FORESTRY officials have told of the 'positive impact' strip felling has had on several harvesting sites in the north of Scotland. 

Instead of clearcutting an entire area, Forestry and Land Scotland (FLS) bosses have implemented the technique for blocks of commercial Scots pine on the Black Isle near Inverness.

This involves selectively removing trees in parallel strips and leaving some trees standing between the strips.

This method of harvesting is more gradual, as strips of trees are cut over time and is a more controlled and phased approach that when compared to conventional clear-fells produces a more intimate feel to the forest.

Luke Wilson, FLS north region assistant operations manager, said: “We are always looking at ways to improve our timber resources while at the same time managing our forests in a sustainable way that continues to benefit the economy, local communities and the wildlife within them.

“Following successful trials, we are now doing more strip felling across the Black Isle.

“Strip felling maintains a more diverse forest structure helping to retain biodiversity and provide habitat for various species. By adapting our productive forests, by giving them a greater mix of trees of different ages, we can make them even more beneficial for a wide range of animals and plants.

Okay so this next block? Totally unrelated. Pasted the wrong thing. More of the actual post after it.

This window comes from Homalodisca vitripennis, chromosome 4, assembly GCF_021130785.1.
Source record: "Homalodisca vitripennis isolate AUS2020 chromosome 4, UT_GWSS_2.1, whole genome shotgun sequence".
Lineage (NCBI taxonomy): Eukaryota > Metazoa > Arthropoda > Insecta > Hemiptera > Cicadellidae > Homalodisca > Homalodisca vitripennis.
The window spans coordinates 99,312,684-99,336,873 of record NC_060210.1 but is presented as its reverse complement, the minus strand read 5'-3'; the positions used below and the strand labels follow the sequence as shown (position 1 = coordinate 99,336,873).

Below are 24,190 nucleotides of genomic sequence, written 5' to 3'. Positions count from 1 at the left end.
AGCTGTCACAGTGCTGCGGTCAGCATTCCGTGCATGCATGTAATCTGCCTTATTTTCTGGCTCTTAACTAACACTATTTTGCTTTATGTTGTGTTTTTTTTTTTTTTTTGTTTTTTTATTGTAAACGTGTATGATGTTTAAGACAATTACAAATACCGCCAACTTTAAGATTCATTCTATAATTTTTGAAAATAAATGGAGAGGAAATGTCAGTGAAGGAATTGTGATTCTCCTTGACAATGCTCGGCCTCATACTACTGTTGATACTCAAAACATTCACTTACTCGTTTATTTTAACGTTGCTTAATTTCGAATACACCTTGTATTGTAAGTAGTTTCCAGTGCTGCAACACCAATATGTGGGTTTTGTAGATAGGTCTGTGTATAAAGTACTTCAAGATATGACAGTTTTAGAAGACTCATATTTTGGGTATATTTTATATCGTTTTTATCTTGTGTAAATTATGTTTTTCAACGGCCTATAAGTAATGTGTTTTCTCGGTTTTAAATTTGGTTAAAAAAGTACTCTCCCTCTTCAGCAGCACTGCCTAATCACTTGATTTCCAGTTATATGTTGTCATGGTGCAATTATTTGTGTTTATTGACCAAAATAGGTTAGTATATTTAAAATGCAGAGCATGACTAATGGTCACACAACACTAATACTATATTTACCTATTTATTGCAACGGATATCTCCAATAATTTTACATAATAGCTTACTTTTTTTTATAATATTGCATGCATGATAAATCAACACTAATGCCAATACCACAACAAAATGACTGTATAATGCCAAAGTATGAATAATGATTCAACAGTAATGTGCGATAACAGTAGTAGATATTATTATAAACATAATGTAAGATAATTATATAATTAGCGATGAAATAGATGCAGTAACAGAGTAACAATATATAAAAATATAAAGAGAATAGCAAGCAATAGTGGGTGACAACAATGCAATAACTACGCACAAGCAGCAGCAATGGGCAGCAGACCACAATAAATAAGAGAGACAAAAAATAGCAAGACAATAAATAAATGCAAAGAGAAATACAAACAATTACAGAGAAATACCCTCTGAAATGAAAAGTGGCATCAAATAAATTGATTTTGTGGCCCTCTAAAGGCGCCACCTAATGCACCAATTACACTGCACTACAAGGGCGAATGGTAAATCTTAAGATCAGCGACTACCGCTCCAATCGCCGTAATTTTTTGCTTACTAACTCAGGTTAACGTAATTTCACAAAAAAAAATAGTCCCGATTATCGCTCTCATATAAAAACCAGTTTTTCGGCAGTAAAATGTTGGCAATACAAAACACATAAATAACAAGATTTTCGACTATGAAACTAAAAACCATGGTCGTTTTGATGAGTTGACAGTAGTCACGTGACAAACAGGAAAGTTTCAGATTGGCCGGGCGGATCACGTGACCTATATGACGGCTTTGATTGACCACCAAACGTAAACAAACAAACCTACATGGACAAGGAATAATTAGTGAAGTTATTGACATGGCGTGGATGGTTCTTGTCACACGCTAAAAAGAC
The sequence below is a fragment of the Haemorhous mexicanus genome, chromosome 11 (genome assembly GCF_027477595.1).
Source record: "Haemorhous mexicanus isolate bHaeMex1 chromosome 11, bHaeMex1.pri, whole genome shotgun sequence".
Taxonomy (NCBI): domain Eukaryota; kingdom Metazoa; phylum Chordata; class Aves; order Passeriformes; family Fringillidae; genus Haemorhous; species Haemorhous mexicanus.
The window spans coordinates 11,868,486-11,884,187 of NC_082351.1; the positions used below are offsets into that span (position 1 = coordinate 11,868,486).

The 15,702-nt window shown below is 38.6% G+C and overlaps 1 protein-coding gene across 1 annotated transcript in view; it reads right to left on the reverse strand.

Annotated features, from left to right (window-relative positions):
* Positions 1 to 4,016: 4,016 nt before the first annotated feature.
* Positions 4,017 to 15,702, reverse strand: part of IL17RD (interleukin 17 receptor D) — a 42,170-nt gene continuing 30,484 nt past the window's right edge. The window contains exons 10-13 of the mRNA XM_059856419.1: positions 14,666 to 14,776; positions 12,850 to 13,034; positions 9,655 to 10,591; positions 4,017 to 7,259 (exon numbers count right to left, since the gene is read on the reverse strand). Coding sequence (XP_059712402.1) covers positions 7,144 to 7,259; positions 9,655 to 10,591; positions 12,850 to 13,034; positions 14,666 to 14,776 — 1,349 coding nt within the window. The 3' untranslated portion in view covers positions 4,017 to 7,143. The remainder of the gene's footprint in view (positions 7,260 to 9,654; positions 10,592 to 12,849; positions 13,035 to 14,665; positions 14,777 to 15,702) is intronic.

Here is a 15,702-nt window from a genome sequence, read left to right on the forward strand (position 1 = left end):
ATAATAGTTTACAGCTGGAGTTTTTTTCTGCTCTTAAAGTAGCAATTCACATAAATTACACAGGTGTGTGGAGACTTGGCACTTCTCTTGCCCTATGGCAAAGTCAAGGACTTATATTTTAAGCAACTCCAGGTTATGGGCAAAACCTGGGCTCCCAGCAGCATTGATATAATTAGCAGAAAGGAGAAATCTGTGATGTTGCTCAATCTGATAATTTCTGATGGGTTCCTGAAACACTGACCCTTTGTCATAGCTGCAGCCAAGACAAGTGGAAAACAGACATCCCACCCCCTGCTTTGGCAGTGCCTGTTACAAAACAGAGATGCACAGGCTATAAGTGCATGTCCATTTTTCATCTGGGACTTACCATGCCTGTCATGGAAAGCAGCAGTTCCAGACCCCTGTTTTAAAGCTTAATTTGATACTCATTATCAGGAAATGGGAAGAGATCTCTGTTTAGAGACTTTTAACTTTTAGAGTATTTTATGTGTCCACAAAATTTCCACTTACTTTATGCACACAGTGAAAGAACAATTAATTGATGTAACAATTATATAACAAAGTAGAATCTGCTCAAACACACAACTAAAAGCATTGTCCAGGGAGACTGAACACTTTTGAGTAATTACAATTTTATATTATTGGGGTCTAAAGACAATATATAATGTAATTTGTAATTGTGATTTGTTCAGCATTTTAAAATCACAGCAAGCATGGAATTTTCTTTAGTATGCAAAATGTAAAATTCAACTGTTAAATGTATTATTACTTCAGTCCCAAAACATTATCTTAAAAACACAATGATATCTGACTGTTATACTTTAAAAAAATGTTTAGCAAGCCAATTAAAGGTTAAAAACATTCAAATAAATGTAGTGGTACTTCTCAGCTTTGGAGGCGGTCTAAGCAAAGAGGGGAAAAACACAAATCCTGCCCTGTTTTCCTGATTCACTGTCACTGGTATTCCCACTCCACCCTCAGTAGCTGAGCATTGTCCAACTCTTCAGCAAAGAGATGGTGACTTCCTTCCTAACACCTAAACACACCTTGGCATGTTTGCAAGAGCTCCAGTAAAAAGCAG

“Overall, the objective of strip felling in this area is to balance timber production with ecological, aesthetic and financial considerations.”

Strip felling also supports and sustains natural regeneration while maintaining continuity of tree cover.

FLS is now using strip felling at more sites near Inverness FLS is now using strip felling at more sites near Inverness (Image: FLS)

Luke added: “The series of narrow, elongated strips that are cut through a forest block mean seeds from trees left standing are dispersed across the clear ground and any sunlight that penetrates these open areas is maximised. We have seen excellent rates of seedling densities across strip felled sites.

“We want to ensure the continued sustainable timber production from Scotland's national forests and to grow this important sector for Scotland's benefit. Trialling and adopting new ways of working can help us achieve this.”